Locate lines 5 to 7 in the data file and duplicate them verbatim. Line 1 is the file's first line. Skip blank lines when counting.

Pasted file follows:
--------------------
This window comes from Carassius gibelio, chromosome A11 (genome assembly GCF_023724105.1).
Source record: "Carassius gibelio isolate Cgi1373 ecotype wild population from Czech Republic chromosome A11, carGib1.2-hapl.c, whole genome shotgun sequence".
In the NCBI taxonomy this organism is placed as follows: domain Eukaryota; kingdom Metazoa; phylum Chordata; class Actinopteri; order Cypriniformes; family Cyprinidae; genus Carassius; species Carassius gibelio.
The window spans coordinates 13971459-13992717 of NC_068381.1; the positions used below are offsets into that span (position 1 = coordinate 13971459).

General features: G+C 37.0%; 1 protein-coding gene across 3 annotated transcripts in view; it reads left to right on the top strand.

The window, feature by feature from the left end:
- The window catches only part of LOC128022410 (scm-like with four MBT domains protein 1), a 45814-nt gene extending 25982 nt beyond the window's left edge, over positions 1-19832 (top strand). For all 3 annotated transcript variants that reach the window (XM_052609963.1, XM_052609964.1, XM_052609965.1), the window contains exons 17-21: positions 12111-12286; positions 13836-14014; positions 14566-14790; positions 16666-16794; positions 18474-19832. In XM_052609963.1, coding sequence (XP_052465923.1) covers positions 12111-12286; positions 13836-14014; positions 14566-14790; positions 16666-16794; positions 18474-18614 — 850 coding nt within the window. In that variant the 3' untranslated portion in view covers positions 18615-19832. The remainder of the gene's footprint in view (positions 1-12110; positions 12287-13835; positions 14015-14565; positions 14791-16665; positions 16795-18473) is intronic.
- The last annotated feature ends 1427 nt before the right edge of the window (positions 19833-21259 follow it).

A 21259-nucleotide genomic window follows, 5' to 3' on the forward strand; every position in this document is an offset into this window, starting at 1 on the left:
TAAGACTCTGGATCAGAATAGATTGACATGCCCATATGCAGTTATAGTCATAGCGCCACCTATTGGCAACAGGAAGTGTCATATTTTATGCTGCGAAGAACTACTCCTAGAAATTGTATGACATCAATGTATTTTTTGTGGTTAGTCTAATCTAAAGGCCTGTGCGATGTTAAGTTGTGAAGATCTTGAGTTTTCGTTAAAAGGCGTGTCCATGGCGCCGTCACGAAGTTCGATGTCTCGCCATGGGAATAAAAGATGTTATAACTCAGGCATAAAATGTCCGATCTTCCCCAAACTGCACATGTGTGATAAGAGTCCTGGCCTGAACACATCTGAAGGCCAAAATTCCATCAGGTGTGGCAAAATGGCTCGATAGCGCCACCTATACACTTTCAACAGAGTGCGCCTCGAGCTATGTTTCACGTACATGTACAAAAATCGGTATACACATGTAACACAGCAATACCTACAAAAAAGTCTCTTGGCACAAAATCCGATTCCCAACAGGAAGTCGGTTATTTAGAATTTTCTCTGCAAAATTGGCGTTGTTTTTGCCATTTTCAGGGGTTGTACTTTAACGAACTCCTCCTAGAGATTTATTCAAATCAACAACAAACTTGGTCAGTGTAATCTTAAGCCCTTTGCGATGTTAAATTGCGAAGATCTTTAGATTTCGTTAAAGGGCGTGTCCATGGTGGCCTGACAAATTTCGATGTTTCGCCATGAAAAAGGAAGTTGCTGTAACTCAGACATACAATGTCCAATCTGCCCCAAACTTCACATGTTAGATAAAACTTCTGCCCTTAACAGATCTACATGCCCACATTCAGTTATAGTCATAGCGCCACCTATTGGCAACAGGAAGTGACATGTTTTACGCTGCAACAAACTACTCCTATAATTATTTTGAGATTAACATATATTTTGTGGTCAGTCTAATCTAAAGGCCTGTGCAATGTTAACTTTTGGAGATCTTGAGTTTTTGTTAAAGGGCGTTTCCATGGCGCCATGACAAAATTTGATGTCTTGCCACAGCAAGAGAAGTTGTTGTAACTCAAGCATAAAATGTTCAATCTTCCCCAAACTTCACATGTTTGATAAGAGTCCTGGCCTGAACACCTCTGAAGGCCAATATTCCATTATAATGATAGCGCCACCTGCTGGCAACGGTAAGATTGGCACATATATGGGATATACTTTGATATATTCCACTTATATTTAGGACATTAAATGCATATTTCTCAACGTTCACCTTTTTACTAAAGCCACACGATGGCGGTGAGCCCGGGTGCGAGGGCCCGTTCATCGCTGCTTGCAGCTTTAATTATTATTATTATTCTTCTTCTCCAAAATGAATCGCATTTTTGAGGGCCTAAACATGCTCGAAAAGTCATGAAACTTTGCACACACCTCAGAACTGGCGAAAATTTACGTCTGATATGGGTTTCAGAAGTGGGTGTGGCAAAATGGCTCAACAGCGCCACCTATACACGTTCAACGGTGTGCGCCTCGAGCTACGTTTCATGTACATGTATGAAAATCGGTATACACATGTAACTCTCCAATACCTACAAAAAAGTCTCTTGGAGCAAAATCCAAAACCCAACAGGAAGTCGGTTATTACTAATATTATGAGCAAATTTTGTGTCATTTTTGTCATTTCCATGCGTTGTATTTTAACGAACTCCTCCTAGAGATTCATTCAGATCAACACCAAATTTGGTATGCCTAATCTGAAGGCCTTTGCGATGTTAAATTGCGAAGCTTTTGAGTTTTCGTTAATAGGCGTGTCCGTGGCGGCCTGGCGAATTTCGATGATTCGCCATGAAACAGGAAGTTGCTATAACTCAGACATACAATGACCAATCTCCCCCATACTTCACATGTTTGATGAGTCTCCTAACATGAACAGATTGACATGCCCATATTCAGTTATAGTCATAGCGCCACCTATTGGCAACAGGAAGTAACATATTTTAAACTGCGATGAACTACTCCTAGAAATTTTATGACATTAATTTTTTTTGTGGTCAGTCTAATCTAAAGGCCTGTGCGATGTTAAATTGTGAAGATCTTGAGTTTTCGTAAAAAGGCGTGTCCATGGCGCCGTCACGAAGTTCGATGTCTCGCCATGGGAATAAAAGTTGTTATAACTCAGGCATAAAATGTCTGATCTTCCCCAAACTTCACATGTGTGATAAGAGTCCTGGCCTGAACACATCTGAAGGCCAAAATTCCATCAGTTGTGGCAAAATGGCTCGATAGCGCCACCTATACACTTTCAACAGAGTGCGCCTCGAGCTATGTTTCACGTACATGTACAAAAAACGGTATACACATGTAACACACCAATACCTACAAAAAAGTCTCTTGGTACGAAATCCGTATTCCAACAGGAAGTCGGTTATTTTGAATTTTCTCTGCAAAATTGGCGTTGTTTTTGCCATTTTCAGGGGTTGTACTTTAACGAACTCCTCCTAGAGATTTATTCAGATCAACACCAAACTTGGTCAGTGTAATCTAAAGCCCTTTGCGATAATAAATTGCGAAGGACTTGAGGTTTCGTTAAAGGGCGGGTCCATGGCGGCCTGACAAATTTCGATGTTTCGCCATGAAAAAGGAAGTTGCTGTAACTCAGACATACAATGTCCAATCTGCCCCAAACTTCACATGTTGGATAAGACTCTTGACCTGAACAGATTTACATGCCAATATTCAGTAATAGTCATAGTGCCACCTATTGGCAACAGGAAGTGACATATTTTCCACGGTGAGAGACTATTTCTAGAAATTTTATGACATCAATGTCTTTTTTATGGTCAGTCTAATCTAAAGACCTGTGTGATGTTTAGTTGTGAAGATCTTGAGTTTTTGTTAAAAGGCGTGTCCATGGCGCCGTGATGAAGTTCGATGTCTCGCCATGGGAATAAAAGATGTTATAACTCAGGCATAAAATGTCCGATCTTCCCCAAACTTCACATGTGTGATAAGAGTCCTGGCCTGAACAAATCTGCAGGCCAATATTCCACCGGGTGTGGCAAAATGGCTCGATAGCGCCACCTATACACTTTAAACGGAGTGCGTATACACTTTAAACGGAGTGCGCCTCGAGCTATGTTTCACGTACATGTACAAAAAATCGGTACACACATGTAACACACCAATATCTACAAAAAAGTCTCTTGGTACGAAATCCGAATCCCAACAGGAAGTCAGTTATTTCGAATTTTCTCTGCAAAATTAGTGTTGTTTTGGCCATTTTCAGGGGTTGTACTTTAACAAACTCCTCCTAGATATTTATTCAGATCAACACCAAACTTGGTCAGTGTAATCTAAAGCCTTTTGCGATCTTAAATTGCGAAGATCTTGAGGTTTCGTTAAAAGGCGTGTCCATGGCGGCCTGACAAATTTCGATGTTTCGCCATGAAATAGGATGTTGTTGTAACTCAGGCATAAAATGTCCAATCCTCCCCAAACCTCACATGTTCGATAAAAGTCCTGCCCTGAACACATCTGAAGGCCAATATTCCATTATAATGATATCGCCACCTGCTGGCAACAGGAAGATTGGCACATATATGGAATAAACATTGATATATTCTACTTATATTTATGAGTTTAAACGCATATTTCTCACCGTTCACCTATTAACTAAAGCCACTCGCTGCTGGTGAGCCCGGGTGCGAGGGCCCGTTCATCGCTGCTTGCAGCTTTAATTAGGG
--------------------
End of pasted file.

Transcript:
General features: G+C 37.0%; 1 protein-coding gene across 3 annotated transcripts in view; it reads left to right on the top strand.

The window, feature by feature from the left end:
- The window catches only part of LOC128022410 (scm-like with four MBT domains protein 1), a 45814-nt gene extending 25982 nt beyond the window's left edge, over positions 1-19832 (top strand). For all 3 annotated transcript variants that reach the window (XM_052609963.1, XM_052609964.1, XM_052609965.1), the window contains exons 17-21: positions 12111-12286; positions 13836-14014; positions 14566-14790; positions 16666-16794; positions 18474-19832. In XM_052609963.1, coding sequence (XP_052465923.1) covers positions 12111-12286; positions 13836-14014; positions 14566-14790; positions 16666-16794; positions 18474-18614 — 850 coding nt within the window. In that variant the 3' untranslated portion in view covers positions 18615-19832. The remainder of the gene's footprint in view (positions 1-12110; positions 12287-13835; positions 14015-14565; positions 14791-16665; positions 16795-18473) is intronic.